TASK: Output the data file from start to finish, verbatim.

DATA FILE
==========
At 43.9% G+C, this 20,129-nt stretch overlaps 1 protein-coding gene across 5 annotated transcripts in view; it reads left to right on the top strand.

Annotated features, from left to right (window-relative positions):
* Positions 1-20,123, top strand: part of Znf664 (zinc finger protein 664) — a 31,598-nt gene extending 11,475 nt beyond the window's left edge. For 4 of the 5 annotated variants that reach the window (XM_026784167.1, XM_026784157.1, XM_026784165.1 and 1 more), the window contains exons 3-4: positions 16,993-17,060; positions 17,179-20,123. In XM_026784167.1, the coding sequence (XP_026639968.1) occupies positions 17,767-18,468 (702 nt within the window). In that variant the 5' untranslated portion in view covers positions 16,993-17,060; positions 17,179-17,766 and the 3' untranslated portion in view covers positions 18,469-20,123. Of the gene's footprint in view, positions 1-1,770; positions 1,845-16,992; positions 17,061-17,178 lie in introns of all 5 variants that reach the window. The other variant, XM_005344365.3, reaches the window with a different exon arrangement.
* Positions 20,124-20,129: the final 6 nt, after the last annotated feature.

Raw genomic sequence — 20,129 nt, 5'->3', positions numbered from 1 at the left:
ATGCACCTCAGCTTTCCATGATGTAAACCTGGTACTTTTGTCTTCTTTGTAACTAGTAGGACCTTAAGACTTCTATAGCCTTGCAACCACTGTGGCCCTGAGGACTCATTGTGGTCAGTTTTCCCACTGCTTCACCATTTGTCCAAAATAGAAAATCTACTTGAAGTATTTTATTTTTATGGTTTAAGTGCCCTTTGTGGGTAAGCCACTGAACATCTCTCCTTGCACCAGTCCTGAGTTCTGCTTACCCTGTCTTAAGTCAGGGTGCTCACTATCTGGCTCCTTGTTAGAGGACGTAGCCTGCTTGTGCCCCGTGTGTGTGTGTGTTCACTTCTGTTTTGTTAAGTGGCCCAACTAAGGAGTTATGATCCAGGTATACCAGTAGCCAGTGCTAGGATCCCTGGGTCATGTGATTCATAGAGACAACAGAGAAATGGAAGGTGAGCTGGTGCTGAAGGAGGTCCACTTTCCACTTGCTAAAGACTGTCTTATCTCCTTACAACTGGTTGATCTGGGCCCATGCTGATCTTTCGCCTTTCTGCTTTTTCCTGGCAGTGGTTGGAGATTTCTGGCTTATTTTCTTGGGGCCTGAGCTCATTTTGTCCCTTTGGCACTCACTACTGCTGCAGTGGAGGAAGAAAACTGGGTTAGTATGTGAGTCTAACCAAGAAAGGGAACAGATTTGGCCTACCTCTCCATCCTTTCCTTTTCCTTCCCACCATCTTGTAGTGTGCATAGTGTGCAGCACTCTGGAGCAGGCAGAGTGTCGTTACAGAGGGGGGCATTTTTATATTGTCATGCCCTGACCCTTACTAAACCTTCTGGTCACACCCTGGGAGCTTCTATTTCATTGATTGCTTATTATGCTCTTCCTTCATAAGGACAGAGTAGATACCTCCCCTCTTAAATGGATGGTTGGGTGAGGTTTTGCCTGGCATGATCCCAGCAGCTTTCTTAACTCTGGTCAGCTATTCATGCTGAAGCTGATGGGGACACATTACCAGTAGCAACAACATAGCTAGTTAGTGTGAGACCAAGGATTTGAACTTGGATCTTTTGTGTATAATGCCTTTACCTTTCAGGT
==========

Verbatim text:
At 43.9% G+C, this 20,129-nt stretch overlaps 1 protein-coding gene across 5 annotated transcripts in view; it reads left to right on the top strand.

Annotated features, from left to right (window-relative positions):
* Positions 1-20,123, top strand: part of Znf664 (zinc finger protein 664) — a 31,598-nt gene extending 11,475 nt beyond the window's left edge. For 4 of the 5 annotated variants that reach the window (XM_026784167.1, XM_026784157.1, XM_026784165.1 and 1 more), the window contains exons 3-4: positions 16,993-17,060; positions 17,179-20,123. In XM_026784167.1, the coding sequence (XP_026639968.1) occupies positions 17,767-18,468 (702 nt within the window). In that variant the 5' untranslated portion in view covers positions 16,993-17,060; positions 17,179-17,766 and the 3' untranslated portion in view covers positions 18,469-20,123. Of the gene's footprint in view, positions 1-1,770; positions 1,845-16,992; positions 17,061-17,178 lie in introns of all 5 variants that reach the window. The other variant, XM_005344365.3, reaches the window with a different exon arrangement.
* Positions 20,124-20,129: the final 6 nt, after the last annotated feature.

Raw genomic sequence — 20,129 nt, 5'->3', positions numbered from 1 at the left:
ATGCACCTCAGCTTTCCATGATGTAAACCTGGTACTTTTGTCTTCTTTGTAACTAGTAGGACCTTAAGACTTCTATAGCCTTGCAACCACTGTGGCCCTGAGGACTCATTGTGGTCAGTTTTCCCACTGCTTCACCATTTGTCCAAAATAGAAAATCTACTTGAAGTATTTTATTTTTATGGTTTAAGTGCCCTTTGTGGGTAAGCCACTGAACATCTCTCCTTGCACCAGTCCTGAGTTCTGCTTACCCTGTCTTAAGTCAGGGTGCTCACTATCTGGCTCCTTGTTAGAGGACGTAGCCTGCTTGTGCCCCGTGTGTGTGTGTGTTCACTTCTGTTTTGTTAAGTGGCCCAACTAAGGAGTTATGATCCAGGTATACCAGTAGCCAGTGCTAGGATCCCTGGGTCATGTGATTCATAGAGACAACAGAGAAATGGAAGGTGAGCTGGTGCTGAAGGAGGTCCACTTTCCACTTGCTAAAGACTGTCTTATCTCCTTACAACTGGTTGATCTGGGCCCATGCTGATCTTTCGCCTTTCTGCTTTTTCCTGGCAGTGGTTGGAGATTTCTGGCTTATTTTCTTGGGGCCTGAGCTCATTTTGTCCCTTTGGCACTCACTACTGCTGCAGTGGAGGAAGAAAACTGGGTTAGTATGTGAGTCTAACCAAGAAAGGGAACAGATTTGGCCTACCTCTCCATCCTTTCCTTTTCCTTCCCACCATCTTGTAGTGTGCATAGTGTGCAGCACTCTGGAGCAGGCAGAGTGTCGTTACAGAGGGGGGCATTTTTATATTGTCATGCCCTGACCCTTACTAAACCTTCTGGTCACACCCTGGGAGCTTCTATTTCATTGATTGCTTATTATGCTCTTCCTTCATAAGGACAGAGTAGATACCTCCCCTCTTAAATGGATGGTTGGGTGAGGTTTTGCCTGGCATGATCCCAGCAGCTTTCTTAACTCTGGTCAGCTATTCATGCTGAAGCTGATGGGGACACATTACCAGTAGCAACAACATAGCTAGTTAGTGTGAGACCAAGGATTTGAACTTGGATCTTTTGTGTATAATGCCTTTACCTTTCAGGT